The theater, which opened in June 2012, has continued to grow attendance since it opened. Attendance its first year reached 172,000; now in its third year, it’s likely to eclipse 200,000, according to statistics kept by the City of Bremerton.

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Why is Bremerton ferry ridership swelling?

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For the past few years, I’ve been keeping a close eye on the ridership numbers for the Bremerton-Seattle ferry run. And the latest numbers out of the state ferry system, I must say, are intriguing.

What we know: ridership grew about 10 percent between 2013 and 2014, with 2.5 million riding in the latter year, according to state ferries’ statistics.

In the first quarter of 2015, ridership was again up on the Bremerton run, this time growing from 488,000 passengers in 2013 to 524,000 in 2014 and finally 574,000 in 2015.

So what gives? A statistical anomaly or something permanent? I asked Raymond Deardorf, planning director for the Washington State Ferries, for his thoughts. He mentioned the economy plays a role in the whole system, and it doesn’t hurt to have the Seahawks in Seattle.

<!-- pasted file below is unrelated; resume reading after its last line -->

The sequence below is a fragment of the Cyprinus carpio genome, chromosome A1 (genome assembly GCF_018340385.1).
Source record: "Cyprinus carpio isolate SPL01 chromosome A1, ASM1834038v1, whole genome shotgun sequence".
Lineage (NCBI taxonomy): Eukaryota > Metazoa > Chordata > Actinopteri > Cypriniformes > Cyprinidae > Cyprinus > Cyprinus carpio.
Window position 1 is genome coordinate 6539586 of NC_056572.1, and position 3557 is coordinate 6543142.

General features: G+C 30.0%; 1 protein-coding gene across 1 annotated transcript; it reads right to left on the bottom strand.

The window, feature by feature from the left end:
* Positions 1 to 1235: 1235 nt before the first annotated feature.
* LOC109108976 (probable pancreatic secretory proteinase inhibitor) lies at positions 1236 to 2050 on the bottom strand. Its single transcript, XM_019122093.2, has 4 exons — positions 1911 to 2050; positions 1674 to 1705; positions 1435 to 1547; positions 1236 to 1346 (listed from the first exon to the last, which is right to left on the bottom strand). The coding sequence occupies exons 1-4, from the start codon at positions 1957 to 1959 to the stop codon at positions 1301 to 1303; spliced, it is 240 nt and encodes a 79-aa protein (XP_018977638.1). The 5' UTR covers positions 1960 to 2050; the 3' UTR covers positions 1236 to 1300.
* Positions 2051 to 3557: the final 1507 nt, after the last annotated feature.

“Looks like the route ridership has returned to its pre-recession levels,” Deardorf said. “And maybe even exceeding those levels.”

Why is that, you ask? Here are my theories:

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It’s the economy, stupid: we know that the Great Recession is over. So more people could be riding as the Puget Sound Naval Shipyard’s employment near 13,000. Ridership earlier this decade has reached 2.5 million before. And, unless you’ve been living under a rock, you know Seattle’s economy really couldn’t get much hotter. But the economic changes should affect all ferry runs and the system as a whole isn’t growing as fast as Bremerton’s.